An ethics policy that works
One of the biggest challenges facing whoever forms the next government will be to rebuild public confidence in the integrity of those involved in politics.
The majority of people in all three political parties are honest. But the minority who are not have done a huge amount of damage and everyone involved in public life has been tarred with the same brush.
During the last Conservative government, a few ministers and MPs who fell short of the high standards we should expect of ourselves gave the whole party a reputation for sleaze. And under the present government, elected on the promise to be "Whiter that White", the level of sleaze has been much worse - not least because most of it leads back to people close to the Prime Minister.
I'm taking for granted that most people reading this will agree that the present government is far less ethical than its Tory or Labour predecessors going back at least 40 years: if you don't share that view please feel free to post a comment and I'll reply with chapter and verse. Or alternatively you can read The Little Red Book of New Labour Sleaze.
So I'm very pleased that David Cameron is aware of these issues and has asked the Conservative Democracy task force chaired by Ken Clarke to consider and refine a number of proposals. These include
• Reversing the trend towards Tony Blair's Presidential-style "Department of the Prime Minister".
• Creating an independent mechanism to investigate breaches of the Ministerial Code.
• Introducing tighter caps on the number of paid and unpaid ministers and a statutory limit on the number of special advisers.
• Ending the practice of MPs setting their own salaries.
• Considering a reduction in the size of the House of Commons.
• Passing a Civil Service Act to re-establish and entrench the independence of the Civil Service.
All these ideas are well worth looking at. I'm particularly pleased that most of them are simple, practical, and easy to implement, so much so that several such as limiting the number of ministers and special advisors would be likely to actualy save money rather than cost more.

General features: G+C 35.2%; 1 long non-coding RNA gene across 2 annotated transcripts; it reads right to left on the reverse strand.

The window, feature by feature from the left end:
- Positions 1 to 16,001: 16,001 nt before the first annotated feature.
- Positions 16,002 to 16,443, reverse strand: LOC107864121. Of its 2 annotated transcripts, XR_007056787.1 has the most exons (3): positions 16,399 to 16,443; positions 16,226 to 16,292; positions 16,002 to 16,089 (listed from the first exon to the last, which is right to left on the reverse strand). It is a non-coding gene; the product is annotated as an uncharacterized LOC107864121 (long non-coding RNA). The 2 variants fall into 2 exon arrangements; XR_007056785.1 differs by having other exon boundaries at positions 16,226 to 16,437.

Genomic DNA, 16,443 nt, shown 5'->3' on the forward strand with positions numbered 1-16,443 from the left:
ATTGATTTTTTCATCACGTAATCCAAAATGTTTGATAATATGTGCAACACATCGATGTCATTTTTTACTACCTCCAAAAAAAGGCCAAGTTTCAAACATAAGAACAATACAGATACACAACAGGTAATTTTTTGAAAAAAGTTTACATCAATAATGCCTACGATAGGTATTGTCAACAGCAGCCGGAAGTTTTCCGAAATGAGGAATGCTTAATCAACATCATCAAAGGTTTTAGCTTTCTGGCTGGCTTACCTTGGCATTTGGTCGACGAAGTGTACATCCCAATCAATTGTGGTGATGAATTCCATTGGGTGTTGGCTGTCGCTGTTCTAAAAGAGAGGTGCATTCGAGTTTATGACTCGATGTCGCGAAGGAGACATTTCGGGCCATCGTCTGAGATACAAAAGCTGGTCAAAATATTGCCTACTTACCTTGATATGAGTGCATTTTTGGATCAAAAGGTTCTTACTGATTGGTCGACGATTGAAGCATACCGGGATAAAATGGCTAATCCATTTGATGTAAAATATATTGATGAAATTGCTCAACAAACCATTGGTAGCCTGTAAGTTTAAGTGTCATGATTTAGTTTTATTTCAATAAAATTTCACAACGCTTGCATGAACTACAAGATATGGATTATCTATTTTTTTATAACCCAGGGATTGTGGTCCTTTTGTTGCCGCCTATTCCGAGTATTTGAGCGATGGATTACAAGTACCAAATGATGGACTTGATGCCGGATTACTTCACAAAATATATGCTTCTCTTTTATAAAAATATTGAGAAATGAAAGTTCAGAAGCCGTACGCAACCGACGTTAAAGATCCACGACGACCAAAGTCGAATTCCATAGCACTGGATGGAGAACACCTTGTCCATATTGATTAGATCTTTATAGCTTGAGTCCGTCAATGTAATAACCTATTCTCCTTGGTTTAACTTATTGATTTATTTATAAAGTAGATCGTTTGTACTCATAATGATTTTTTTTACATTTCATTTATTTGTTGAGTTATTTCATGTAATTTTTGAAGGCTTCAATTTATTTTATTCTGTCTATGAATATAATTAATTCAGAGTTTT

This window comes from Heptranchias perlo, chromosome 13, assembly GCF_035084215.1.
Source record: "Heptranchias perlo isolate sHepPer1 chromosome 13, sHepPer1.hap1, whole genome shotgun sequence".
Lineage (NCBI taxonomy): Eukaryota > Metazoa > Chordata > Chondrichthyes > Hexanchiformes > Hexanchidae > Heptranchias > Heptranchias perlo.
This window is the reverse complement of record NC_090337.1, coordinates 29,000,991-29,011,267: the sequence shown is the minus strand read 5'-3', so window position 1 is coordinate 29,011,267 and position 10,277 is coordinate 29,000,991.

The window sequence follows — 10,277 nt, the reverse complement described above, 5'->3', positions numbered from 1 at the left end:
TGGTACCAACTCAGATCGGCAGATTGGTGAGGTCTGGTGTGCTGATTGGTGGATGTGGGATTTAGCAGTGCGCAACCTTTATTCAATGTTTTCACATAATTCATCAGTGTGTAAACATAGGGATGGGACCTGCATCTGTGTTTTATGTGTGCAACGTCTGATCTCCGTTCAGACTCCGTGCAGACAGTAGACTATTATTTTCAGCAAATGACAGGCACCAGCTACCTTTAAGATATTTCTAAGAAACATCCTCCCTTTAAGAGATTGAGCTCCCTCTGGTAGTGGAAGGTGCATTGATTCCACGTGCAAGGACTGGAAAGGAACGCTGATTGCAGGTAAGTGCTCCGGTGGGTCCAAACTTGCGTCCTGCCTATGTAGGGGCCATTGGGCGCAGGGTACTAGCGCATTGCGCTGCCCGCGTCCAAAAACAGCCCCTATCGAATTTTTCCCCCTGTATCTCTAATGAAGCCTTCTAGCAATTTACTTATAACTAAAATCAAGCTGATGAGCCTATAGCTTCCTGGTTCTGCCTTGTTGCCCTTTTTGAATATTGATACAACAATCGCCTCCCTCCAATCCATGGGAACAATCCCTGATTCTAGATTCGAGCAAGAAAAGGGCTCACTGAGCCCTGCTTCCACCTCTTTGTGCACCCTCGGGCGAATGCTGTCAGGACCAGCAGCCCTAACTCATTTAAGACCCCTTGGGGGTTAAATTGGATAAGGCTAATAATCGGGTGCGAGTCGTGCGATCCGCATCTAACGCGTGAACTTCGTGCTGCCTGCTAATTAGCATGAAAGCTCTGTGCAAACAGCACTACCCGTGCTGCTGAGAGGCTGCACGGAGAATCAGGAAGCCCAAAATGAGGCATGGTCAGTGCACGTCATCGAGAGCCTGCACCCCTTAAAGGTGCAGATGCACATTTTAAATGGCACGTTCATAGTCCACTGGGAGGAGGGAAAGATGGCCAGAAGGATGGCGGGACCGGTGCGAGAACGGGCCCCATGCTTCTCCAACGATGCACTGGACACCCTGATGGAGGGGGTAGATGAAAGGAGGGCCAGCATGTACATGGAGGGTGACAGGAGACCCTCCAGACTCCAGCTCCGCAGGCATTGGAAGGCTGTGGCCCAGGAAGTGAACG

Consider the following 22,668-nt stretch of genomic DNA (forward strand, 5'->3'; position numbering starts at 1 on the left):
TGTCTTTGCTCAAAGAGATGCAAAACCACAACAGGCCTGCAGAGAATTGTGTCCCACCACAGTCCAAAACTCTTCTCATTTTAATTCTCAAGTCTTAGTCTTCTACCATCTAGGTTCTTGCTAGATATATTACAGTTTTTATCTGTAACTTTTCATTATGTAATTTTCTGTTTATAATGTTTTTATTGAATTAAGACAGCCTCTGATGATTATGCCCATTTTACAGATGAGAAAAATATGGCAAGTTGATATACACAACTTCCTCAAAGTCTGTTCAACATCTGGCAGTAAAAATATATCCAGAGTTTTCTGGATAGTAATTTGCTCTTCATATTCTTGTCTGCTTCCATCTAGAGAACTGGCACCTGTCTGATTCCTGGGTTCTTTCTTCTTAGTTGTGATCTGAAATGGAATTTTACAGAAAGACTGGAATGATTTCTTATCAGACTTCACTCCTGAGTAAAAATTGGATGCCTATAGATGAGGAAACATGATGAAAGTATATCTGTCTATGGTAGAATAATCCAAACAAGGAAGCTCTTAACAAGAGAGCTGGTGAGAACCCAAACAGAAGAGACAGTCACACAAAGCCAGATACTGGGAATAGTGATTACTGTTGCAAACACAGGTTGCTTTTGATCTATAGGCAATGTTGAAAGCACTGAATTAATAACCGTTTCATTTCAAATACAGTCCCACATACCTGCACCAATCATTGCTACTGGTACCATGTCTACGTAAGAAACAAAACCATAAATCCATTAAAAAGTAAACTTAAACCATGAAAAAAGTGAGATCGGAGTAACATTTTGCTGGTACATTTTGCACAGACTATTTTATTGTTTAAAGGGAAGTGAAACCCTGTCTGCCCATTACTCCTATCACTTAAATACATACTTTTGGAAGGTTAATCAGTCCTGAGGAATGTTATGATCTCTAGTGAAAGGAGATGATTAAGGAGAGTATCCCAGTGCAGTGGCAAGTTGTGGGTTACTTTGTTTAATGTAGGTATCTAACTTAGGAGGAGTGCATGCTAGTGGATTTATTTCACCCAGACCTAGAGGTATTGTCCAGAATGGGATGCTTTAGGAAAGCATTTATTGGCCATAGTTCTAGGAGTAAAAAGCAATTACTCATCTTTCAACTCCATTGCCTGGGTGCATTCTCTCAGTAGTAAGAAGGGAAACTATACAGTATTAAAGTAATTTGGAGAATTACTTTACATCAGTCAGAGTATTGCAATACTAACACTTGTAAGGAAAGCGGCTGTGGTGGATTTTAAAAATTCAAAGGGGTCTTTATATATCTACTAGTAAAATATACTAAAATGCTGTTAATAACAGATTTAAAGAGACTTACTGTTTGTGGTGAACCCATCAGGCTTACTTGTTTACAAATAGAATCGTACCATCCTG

At least one of these, preventing MPs from being in the position of voting on their own remuneration, should not only be adopted at once but extended to councillors as well.
I'm pleased that Cameron is focussing on simple and practical measures to improve confidence in public ethics, because some of the earlier attempts to reform public life have set up systems which are, frankly, part of the problem. Each successive parliamentary commissioner for standards has been deluged with accusations from one politican against another: genuine ones have been mixed up with a whole load of muck-throwing. One of the worst aspects of this is that MPs who were on the receiving end became very jaundiced about the whole process. That is probably one of the reasons why people who should have known better went along with the disgraceful constructive dismissal of Elizabeth Filkin as parliamentary commissioner for standards. It may also be part of the reason so many Labour MPs were willing to circle the wagons and help defend people like Keith Vaz.
The same problem has happened at local government level to such an extent that, sadly, nobody should consider standing for public office unless they can cope with the possibility that at some stage they will be wrongly accused of improper conduct. Over the past five years I have seen far too many false and trumped up complaints made against councillors of various parties. Usually they come either from people who are unhappy about a planning application or from political opponents looking to score points. I've been on the receiving end of two myself, one in each of these categories. Both complaints were dismissed by the Standards Board for England as not worth investigation because the complainants had not established that there was even a case to answer.
However, it is not the completely baseless charges which are the most pernicious aspect of the present ethics system: two thirds of complaints are dismissed without an investigation, like the ones against me, and in my experience the great majority of politically motivated or malicious complaints are not upheld if they do get investigated.
The worst problem with the system is that, as councillors and council officials alike are paranoid about the possibility that someone will report them for breaking the ethics code, far too frequently councillors who would have had a valuable contribution to a debate are advised to stay away. The most extreme example of this was when nearly a third of Cumbria County Council's members, including nearly all of those elected to represent the most affected wards, were prevented from voting on the council's policy on nuclear issues because council officers advised that any councillor with a friend who works at Sellafield had a prejudicial interest. That catches just about every adult in West Cumbria.
I'm pleased that David Cameron is putting forward simple and effective ideas to improve public ethics which should be less vulnerable to the kind of abuse that I've described above. I hope to see many of these ideas implemented.